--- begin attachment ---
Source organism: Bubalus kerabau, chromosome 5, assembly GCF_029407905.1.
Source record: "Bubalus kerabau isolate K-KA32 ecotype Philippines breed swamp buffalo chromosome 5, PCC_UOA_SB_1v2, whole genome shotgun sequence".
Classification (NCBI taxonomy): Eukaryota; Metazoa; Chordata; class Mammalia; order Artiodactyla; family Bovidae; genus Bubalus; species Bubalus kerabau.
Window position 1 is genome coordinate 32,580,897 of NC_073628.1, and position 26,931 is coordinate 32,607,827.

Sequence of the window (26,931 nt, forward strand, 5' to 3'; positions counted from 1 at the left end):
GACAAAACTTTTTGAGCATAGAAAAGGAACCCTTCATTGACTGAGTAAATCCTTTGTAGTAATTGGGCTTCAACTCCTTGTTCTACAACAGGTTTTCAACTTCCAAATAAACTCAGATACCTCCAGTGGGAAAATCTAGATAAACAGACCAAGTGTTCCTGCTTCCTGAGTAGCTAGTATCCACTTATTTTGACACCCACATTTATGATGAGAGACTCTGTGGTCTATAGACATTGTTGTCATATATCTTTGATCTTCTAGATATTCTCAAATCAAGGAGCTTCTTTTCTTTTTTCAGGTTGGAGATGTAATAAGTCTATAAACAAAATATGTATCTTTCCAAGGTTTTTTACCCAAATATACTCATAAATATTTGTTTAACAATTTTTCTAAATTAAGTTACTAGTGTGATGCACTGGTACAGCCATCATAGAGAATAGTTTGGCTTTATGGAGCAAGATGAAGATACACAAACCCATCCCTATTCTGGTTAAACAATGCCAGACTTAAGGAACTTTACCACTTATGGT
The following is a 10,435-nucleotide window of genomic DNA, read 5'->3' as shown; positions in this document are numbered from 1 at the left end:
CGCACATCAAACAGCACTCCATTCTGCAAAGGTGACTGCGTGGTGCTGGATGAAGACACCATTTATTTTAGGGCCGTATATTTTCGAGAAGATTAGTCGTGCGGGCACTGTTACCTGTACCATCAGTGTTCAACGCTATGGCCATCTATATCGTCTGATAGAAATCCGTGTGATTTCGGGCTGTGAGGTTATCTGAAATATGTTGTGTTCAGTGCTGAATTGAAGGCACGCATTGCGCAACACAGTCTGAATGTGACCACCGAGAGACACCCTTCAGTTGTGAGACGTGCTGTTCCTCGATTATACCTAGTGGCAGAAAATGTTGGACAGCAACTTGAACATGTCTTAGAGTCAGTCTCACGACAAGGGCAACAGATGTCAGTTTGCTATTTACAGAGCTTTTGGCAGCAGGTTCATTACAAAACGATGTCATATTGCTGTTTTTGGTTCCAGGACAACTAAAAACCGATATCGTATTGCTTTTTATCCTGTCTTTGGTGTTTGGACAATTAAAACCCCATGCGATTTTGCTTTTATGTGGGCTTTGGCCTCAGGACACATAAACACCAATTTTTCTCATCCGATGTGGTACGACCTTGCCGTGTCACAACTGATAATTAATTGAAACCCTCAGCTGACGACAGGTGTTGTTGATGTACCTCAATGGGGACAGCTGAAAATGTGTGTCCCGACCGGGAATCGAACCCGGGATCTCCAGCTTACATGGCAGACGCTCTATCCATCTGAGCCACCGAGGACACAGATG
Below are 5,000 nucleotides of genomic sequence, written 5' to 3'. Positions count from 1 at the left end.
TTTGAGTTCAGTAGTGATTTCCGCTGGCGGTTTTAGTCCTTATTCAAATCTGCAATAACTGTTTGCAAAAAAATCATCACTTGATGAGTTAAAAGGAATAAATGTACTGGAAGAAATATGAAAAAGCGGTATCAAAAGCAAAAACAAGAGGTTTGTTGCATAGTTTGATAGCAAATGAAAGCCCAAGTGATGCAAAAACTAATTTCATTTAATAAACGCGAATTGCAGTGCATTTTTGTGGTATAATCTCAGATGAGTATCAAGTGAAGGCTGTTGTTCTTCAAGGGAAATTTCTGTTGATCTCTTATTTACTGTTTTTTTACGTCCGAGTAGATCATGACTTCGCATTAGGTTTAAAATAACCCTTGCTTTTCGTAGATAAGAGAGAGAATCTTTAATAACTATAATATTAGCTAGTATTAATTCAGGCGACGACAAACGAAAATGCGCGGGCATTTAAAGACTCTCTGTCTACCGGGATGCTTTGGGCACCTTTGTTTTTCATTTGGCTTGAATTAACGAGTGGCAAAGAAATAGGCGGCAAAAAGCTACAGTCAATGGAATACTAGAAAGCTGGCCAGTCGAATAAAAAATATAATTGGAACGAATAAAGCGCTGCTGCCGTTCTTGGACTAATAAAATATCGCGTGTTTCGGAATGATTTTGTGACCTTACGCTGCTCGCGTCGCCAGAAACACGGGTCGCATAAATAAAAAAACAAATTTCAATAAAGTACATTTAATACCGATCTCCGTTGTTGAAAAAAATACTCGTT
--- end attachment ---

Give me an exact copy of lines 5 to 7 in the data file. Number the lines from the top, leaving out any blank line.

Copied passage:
Sequence of the window (26,931 nt, forward strand, 5' to 3'; positions counted from 1 at the left end):
GACAAAACTTTTTGAGCATAGAAAAGGAACCCTTCATTGACTGAGTAAATCCTTTGTAGTAATTGGGCTTCAACTCCTTGTTCTACAACAGGTTTTCAACTTCCAAATAAACTCAGATACCTCCAGTGGGAAAATCTAGATAAACAGACCAAGTGTTCCTGCTTCCTGAGTAGCTAGTATCCACTTATTTTGACACCCACATTTATGATGAGAGACTCTGTGGTCTATAGACATTGTTGTCATATATCTTTGATCTTCTAGATATTCTCAAATCAAGGAGCTTCTTTTCTTTTTTCAGGTTGGAGATGTAATAAGTCTATAAACAAAATATGTATCTTTCCAAGGTTTTTTACCCAAATATACTCATAAATATTTGTTTAACAATTTTTCTAAATTAAGTTACTAGTGTGATGCACTGGTACAGCCATCATAGAGAATAGTTTGGCTTTATGGAGCAAGATGAAGATACACAAACCCATCCCTATTCTGGTTAAACAATGCCAGACTTAAGGAACTTTACCACTTATGGT
The following is a 10,435-nucleotide window of genomic DNA, read 5'->3' as shown; positions in this document are numbered from 1 at the left end: